Why Is My Cat Throwing Up White Foam?
Here's when to contact your vet.
It’s the sound that sends shivers down every cat parent’s spine — the sound of a cat gagging and getting ready to puke. Sometimes they’re regurgitating food. Other times they’re hacking up a hairball.
But why is your cat throwing up white foam? Is this an immediate cause for concern, or is it just normal cat behavior?
We reached out to a vet to learn more about what white, foamy throw-up means and when it signifies a trip to the vet is needed ASAP.
Why is your cat throwing up white foam?
Luckily, if your cat only occasionally throws up white foam, you likely have nothing to worry about.
“Cats can vomit for multiple reasons and may not always indicate an illness,” Dr. Callie Harris, a vet who works with Purina, told The Dodo. “For example, [vomiting white foam may occur] if they eat too quickly, hack up a hairball from personal grooming or if they’re active on an empty stomach.”
You can cut down on hairballs by grooming your cat regularly (especially if she has long fur) and making sure you’re feeding your cat the appropriate amount of food and at the same time every day. If your schedule doesn’t allow for that, an automatic cat feeder may come in handy.
As long as your cat isn’t vomiting regularly (like after eating or on a daily basis) and is eating and acting normally, then she’s probably dealing with something minor. Of course, contact your vet if you have any questions or concerns.
When to see a vet
However, if your cat is throwing up white foam chronically, then this could point to a more serious affliction.
Gastritis, irritable bowel syndrome (IBS), intestinal blockage, pancreatitis, diabetes, kidney and liver disease, hyperthyroidism, and parasites can also be the root cause of your cat throwing up white foam. She also may be allergic to her food or ingesting something she shouldn’t be.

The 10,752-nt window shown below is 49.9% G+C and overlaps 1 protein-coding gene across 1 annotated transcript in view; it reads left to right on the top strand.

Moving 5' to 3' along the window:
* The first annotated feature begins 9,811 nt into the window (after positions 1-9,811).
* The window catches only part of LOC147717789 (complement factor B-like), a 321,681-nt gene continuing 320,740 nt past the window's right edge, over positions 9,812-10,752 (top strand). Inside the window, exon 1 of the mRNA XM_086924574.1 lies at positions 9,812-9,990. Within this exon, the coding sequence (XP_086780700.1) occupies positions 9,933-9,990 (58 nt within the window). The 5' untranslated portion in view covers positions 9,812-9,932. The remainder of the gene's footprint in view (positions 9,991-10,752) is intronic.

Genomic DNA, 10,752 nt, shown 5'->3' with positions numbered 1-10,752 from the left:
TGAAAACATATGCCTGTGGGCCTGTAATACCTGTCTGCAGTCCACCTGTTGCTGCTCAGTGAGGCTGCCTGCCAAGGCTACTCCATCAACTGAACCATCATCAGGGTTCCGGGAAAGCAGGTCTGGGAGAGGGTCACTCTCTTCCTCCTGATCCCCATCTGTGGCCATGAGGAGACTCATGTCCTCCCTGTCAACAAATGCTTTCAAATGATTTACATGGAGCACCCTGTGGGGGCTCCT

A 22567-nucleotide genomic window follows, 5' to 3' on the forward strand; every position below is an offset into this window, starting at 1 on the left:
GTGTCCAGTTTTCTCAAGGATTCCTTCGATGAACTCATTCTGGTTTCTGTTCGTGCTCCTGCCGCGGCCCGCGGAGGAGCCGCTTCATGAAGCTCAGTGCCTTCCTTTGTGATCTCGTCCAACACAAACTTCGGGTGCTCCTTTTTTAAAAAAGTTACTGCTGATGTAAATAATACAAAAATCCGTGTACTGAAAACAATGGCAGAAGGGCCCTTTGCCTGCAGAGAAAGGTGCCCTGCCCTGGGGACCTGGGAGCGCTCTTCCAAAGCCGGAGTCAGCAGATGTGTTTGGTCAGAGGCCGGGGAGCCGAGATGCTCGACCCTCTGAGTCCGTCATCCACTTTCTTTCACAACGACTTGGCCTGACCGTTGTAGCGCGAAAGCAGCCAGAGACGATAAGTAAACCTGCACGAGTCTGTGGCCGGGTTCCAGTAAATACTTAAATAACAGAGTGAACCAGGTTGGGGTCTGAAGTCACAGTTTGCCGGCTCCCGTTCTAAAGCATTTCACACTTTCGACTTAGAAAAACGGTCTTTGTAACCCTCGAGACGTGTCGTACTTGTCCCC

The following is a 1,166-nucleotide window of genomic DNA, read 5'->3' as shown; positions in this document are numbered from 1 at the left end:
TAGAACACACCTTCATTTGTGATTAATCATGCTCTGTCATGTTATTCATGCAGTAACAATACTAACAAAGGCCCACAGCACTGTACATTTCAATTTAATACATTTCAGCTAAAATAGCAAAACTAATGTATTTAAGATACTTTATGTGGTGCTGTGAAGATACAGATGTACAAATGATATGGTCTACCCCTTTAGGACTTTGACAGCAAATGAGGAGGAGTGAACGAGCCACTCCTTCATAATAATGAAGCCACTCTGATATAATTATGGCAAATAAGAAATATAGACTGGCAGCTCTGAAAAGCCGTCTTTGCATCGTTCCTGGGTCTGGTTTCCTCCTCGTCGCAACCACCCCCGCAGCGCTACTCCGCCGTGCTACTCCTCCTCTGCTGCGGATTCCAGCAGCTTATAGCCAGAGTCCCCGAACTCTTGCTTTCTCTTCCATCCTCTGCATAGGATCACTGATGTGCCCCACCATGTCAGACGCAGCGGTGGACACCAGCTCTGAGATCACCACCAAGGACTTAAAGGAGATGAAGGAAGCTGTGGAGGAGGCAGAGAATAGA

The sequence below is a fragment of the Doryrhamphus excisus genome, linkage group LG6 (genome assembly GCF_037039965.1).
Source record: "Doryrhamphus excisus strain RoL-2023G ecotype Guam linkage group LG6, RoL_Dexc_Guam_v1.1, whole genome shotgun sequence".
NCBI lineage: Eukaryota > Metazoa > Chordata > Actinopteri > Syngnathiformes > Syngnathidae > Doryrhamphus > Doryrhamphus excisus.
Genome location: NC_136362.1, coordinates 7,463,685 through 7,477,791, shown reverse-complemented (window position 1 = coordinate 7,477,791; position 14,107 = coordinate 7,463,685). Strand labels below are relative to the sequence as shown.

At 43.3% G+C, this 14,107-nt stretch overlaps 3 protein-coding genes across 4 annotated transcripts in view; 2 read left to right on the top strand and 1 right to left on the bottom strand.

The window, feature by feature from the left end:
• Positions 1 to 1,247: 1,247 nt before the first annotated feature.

Pay close attention to any other symptoms that may be present along with your cat throwing up. If your cat also displays signs of lethargy, diarrhea or refusing to eat or drink, you should contact your vet immediately.
“It’s always possible that something else is going on,” Dr. Harris said. “In almost every case, if your cat is vomiting, it’s a good idea to talk to your vet about it so you can rule out any serious issues.”
Can vomiting be treated at home?
No. Occasional and chronic vomiting cannot be treated with any over-the-counter medications.
Your vet may give your cat an anti-nausea medication or a prescription food depending on her diagnosis. But again, consult your vet if reoccurring vomiting is an issue.
If your cat only throws up white foam every once in a while, then you can make some simple changes to her daily schedule to help her feel better. Make sure you keep an eye on how frequently she throws up and if there are any more symptoms involved — and always contact your vet if any concerns arise.